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Today was the second day of the conference and a whole bunch of big-shots joined us at “Prime Holdings,” a small convention-center type location at the heart of Kigali. The President of Rwanda, Paul Kagame, was there – so there were lots of extra preparations on the OLPC side. Everyone really did an amazing job making sure that the flowers, the banners, and the security passed muster for the various government ministries and offices.

Miguel Brechner, head of the government organization that manages OLPC in Uruguay, was there along with Guy-Serge Pompilus who has the same function in Haiti. They both gave beautiful presentations about what large-scale national deployments, with high government commitment, look like. I’ll cover Uruguay briefly in its own post tomorrow. Nicholas Negroponte, CEO of OLPC, led a sort of panel with these guys that also included David Cavallo, whom I mentioned in the first post.

Let’s go back a bit. Yesterday, at the first day of the conference, we heard from each team about the specifics of their deployments across Africa – about their partner NGO’s/government orgs, about the schools and communities they will be focusing on over the summer, and about the constraints imposed by the schools/officials/regulations/logistics in their deployment.

I was extremely heartened by the extent to which these teams were already organized coming into the conference. Most have had team-members living and working in the deployment communities. A number of the corps teams present at the conference boast one or more team members from partner universities in the deployment country. In addition, all the teams have been in constant contact with the organizations they’ll be partnering with on the ground and, by virtue of this, have a realistic vision for how the next 2.5 months (and how long-term sustainability of the project will play out).

Now back to today’s gala: President Kagame emphasized that technology and technology-competent citizens are Rwanda’s greatest resource. Only 15 years ago, Rwanda was torn asunder by tribal conflict that took the lives of nearly 20% of the population and scarred many more. Yet, Kagame emphasized (and my limited experience here with attitudes on the “Rwandan Street” confirms) that the Rwandan people are extremely forward thinking and are concerned with how to bring the country up to speed in the world economy, and far less with what has passed. This came as a huge surprise to me given the magnitude of the 1994 massacres (as well as the decades of tribal and local tension preceding those massacres).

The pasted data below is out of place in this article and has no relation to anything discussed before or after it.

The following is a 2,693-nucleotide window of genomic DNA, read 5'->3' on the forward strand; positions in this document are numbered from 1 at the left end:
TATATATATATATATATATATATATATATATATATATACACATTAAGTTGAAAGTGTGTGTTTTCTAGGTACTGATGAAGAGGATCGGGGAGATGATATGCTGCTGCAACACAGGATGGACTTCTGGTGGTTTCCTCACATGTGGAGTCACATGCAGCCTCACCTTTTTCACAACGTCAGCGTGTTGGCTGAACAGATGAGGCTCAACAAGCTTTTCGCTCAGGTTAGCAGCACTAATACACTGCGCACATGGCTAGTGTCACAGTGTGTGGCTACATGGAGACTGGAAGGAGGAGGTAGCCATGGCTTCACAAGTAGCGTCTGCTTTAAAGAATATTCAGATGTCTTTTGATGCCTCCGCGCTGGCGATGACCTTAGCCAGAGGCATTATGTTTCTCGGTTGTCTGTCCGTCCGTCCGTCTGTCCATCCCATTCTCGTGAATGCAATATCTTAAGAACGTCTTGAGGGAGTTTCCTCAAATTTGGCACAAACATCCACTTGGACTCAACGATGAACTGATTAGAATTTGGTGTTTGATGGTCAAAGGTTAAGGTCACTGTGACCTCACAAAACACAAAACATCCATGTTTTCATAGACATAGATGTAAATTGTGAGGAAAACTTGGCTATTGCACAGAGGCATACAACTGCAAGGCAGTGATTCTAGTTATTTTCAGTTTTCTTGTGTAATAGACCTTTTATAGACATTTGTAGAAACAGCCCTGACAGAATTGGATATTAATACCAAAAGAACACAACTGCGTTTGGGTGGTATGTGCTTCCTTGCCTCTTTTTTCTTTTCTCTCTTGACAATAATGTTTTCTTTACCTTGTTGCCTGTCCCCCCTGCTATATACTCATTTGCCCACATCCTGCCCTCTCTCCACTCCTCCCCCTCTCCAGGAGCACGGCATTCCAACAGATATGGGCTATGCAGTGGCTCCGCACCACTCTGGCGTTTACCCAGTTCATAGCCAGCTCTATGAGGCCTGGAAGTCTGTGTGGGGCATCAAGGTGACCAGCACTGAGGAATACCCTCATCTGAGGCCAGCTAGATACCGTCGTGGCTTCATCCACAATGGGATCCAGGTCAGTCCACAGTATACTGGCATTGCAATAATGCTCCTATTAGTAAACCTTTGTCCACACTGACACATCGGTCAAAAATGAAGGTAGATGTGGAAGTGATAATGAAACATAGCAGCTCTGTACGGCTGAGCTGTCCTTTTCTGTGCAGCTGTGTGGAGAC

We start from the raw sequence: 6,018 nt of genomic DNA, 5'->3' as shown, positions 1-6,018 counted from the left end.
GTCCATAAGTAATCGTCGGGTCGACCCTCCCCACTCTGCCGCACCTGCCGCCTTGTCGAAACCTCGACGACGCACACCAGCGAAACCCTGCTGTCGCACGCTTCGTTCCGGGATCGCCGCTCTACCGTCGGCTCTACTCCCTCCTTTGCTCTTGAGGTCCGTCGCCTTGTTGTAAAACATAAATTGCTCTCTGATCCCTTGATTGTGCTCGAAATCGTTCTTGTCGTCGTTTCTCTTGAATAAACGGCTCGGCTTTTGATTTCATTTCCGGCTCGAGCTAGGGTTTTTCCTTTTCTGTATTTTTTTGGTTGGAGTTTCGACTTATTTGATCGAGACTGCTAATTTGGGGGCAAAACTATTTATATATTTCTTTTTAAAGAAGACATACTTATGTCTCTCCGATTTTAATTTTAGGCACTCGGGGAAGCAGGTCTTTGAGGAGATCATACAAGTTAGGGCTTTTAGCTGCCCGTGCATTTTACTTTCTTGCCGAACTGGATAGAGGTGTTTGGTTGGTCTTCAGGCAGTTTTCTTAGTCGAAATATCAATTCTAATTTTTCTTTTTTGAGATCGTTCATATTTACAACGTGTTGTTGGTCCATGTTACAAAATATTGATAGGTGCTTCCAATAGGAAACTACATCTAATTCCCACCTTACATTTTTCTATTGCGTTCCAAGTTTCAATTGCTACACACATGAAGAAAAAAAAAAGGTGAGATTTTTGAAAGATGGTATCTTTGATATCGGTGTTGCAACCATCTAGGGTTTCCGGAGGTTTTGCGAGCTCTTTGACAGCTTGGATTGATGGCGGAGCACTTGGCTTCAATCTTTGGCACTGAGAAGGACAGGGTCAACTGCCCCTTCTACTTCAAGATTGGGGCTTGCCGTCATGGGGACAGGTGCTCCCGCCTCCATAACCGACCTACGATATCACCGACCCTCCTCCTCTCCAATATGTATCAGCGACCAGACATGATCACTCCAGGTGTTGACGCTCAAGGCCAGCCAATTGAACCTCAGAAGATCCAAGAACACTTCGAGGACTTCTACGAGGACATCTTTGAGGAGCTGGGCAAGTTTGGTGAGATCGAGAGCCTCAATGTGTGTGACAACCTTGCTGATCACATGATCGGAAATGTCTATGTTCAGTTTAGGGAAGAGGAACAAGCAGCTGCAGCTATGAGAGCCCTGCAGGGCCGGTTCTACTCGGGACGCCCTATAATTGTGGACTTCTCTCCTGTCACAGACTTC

The Rector of KIST (similar to University President in the American system) also talked about how Rwanda is committed to education, and not necessarily in the same way that most other countries are committed. Rwanda has a population of about 10M and 40% are under 15. The government here has recognized that so-called “ICT” (Information Communications Technology) competence will be the mainstay of Rwanda’s economy over the next generation. The government and institutions of higher learning are pouring huge amounts of their foreign aid and education budgets into ICT programs at all levels of learning. But OLPC isn’t just filling a niche (“ICT for young people”) either. The Rector described how the teaching and learning approach of OLPC represents an opportunity for young Rwandans from every quarter to take a stake in their own learning in various fields and to motivate self-starting participation in the international economy.

David and Nicholas focused on the OLPC learning ethos and dropped some learning benchmarks on us, demonstrating OLPC’s success. For example, at a school in Uruguay OLPC deployments correlated with a sustained increase in enrollment (primary students deciding to come back to school) and  retention (primary schools students deciding to go to secondary school). I can’t quite remember the stats, but I seem to remember that retention more than doubled after the first year.  And, highlighting the importance of the OLPC learning ethos, David mentioned an older study on Chinese Language literacy, which showed that when students  choose their own vocab lists and reading exercises, they learn three times as many characters in a year. And that’s *without* a computer or internet access. I can only imagine what will happen to literacy stats when children have ultimate access to reading resources and opportunities via ebooks and online exploration. Finally, Nicholas and David both discussed how counter-intuitive it is to have structured curricula and lesson plans and how, in practice, this often obviates student exploration.

More on this in future posts!


So I’ve just concluded 15 hours of flights and 22 hours of total travel with my OLPC compadres Nia and Reuben that I’d characterize as “harrowing,” *bow*. Thank you. *bow*. No, you’re the best. We’d like to thank Royal Dutch/KLM Airlines and the entire Delta/Northwest Sky Team, we couldn’t have done it without you.

Here’s some highlights:

  • Our flight from Boston to Amsterdam was delayed. First, for a “regular engine check,” then, “it’s on its way to the terminal.” Then, “it’s on its way, but there’s a lot of ground traffic on the way over,” now it’s been two hours. At this point, if we make good flight time, we’ll have an hour buffer to catch our connecting flight to Nairobi. An hour buffer is not really enough to feel comfortable with this kind of long-distance travel-on-a-schedule.
    • My good friend Imran even went so far as to comment from his own experience: “do not miss your connecting flight or get stuck in Europe on the way to Rwanda, you’ll burn up cash, it will be hard to get on subsequent flights if they are overbooked, and you will miss important events if you’re days late.” As luck would have it, missing our connecting flight would have meant missing an event with the President of Rwanda in Kigali the next day.
    • Eventually, the Delta/Northwest people informed us that the flight was boarding and that we would be in Amsterdam with an entire half hour to spare!